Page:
The Master's of Law (LLM) degree in International Trade and Investment Law in Africa is the first of its kind to be offered in Africa. It establishes a higher education and training programme based in and focused on, Africa with full exposure to the international world of trade and investment.
International Trade Law
This is the video recording of the Afronomicslaw Academic Forum Guest Lecture Series on "The Sovereign Alien: History, TWAIL, and International Economic Law" by Prof. Antony Anghie with Humphrey Sipalla as discussant.
The impetus for this blog post was the excellent book Invisible Women by Caroline Criado-Perez. Among other things, the book highlights evidence for the existence of a gender gap in the frequency of citations: plainly, women are cited much less than men in academic works. I would argue that this gender gap is likely to be equally pervasive in the context of international legal scholarship, and particularly prejudicial to junior women practitioners and early career researchers (“ECRs”). With this phenomenon in mind, this piece proceeds in three parts. First, it reviews the more general evidence for the existence of a gender gap in academic citations and legal scholarship. Second, it provides a personal perspective by reviewing gender equality in my own citation practice. Finally, it concludes by recommending best practices to minimize the gender gap, with an emphasis on the role of ECRs.
This roundtable will ask what insights or productive questions can be advanced to make sense of the changing ground in international economic law, and whether these ongoing shifts can be leveraged towards progressive and equitable distributive outcomes. Our areas of inquiry include: the US and domestic trade policy; developing countries' concerns vis-à-vis global distribution; distributional consequences within developing countries; and effects of race and gender.
It is accepted that legal doctrine is a normative discipline, which is not only describing and systematising norms, but also predominantly a discipline which takes normative positions and makes choices among values and interests. Consequently, the quest to find “better law” by adopting certain interpretative or normative positions often leads to elements external to law and legal doctrine such as philosophy, morals, history, sociology, economy, and politics. Hence, looking for better law involves empirical research particularly as better, in the context of this post, refers to a historical and sociological perspective on the balancing of the Eurocentric make-up of international law. Thus, the teaching of precolonial African trade usages should be explicitly embedded into the public international law (and international trade law) curriculum in Nigerian universities. This has already been done in international relations programmes in some Nigerian universities.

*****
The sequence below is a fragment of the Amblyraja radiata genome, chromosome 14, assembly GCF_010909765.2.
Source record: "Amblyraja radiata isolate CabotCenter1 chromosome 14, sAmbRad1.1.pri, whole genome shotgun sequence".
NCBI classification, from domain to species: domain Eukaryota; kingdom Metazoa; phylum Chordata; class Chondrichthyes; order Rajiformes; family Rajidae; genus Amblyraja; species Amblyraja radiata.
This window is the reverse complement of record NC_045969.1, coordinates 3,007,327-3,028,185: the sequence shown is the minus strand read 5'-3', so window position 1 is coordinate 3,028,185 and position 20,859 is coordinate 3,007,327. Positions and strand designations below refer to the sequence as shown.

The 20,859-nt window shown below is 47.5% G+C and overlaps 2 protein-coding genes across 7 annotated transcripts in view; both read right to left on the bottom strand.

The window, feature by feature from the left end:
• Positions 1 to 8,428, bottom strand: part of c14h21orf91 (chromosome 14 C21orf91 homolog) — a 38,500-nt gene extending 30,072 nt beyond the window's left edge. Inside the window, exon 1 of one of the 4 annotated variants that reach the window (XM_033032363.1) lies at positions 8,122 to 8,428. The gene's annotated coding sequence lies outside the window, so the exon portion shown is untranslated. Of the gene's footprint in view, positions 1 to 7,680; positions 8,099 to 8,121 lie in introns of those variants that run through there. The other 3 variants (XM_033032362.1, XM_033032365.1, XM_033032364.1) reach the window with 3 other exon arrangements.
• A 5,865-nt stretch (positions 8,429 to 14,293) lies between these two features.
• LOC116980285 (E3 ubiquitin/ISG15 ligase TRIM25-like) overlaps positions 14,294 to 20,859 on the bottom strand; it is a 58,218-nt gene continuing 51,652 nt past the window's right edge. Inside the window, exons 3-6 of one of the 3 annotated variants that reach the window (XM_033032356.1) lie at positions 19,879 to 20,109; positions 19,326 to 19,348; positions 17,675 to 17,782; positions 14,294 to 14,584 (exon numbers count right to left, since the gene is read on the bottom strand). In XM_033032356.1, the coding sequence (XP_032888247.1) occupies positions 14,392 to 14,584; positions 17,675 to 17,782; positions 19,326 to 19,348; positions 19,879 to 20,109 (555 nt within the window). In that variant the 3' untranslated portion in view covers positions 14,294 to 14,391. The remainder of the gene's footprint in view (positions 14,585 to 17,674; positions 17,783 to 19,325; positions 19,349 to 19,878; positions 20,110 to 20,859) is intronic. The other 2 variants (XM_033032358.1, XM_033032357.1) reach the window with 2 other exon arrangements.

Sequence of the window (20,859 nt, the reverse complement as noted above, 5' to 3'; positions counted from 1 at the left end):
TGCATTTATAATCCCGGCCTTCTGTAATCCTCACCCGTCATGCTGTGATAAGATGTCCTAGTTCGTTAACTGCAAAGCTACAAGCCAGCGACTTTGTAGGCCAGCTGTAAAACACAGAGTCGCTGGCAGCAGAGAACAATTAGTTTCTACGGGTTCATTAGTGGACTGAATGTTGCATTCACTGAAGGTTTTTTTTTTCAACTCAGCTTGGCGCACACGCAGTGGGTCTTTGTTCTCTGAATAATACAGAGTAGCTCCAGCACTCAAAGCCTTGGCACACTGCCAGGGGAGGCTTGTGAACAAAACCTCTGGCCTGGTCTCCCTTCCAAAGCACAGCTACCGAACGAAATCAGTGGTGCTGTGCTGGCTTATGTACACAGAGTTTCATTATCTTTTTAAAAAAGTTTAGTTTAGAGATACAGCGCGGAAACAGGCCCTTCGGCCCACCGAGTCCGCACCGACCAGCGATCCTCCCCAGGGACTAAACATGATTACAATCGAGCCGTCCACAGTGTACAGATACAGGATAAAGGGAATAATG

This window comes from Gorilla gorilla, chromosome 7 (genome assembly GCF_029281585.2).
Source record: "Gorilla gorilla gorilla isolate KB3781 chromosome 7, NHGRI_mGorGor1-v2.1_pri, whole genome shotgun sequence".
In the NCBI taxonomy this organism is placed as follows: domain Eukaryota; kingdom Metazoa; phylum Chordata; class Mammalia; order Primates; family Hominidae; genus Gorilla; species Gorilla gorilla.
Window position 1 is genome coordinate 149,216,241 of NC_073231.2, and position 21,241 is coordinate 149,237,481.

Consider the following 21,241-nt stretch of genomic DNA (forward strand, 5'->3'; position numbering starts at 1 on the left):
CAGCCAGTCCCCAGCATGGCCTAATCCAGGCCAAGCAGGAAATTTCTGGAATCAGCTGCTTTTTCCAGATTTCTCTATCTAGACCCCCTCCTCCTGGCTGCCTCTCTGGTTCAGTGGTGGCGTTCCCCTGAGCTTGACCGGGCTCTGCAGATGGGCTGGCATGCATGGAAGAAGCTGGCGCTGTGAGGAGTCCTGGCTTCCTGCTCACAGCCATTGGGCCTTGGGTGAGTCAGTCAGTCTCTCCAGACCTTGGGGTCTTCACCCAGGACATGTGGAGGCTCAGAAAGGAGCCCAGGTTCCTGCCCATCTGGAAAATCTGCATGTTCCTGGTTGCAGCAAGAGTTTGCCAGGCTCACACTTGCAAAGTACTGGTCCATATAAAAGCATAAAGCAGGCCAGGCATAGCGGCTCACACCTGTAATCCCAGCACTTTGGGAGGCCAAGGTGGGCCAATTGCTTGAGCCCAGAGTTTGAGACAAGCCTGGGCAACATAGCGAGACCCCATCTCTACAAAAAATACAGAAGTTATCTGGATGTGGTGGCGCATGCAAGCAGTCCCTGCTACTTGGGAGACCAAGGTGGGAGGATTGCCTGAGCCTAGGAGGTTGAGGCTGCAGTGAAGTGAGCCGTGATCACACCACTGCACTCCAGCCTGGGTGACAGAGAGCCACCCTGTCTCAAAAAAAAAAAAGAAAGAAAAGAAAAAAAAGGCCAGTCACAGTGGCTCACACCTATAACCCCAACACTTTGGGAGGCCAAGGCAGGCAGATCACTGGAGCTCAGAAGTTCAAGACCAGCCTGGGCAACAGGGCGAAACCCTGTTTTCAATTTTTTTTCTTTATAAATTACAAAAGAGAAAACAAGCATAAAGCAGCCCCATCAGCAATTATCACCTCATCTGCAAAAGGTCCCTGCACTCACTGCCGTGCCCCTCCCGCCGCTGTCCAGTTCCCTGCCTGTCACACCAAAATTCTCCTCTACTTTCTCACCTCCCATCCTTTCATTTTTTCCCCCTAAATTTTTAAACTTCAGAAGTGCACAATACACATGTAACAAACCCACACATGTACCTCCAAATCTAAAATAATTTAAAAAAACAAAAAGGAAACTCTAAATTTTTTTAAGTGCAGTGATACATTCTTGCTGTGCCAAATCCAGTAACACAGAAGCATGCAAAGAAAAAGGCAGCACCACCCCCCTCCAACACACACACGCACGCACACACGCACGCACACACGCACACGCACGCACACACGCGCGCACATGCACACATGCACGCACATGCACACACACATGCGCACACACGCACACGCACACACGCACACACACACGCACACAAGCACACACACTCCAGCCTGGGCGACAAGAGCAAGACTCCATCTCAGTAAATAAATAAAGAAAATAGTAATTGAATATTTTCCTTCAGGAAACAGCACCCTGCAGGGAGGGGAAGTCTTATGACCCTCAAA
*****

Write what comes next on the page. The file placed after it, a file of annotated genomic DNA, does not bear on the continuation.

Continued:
In this piece, I argue that Nigeria’s non-compliant behaviour is prevalent and entrenched in the field of international trade law, and that this behaviour is largely influenced by Nigeria’s perception of its national economic interests, which are underpinned by the protectionist policy of import-substitution. But Nigeria’s poor adherence to international trade rules should also be seen in the context of its general lack of commitment to the rule of law.
October 22, 2021
Africa & International Trade Law
Friday to Saturday, 29-30 October 2021
To register, click here
Friday, 29 October 2021
This event is a part of Columbia Academy on Law in Global Affairs (CALGA), a series of online open-access events, in which Columbia Law School faculty present their research and debate current issues with colleagues from around the globe.
The report has been commissioned by Fairtrade Germany and Fairtrade Austria with the purpose to gather food for thought for a policy position of Fairtrade on trade policy by looking critically into presumptions, theories and ideologies and glean some ideas off the mainstream. It is conducted by combining legal expertise in the area of international economic law with the expertise, knowledges, visions, opinions and aspirations of multiple actors who are active in the Fair Trade movement or have been reflecting on how to transform international trade and investment in light of the multiple social and environmental crises. The views expressed in this report do not represent the current thinking or attitudes of Fairtrade and are in the sole responsibility of its authors.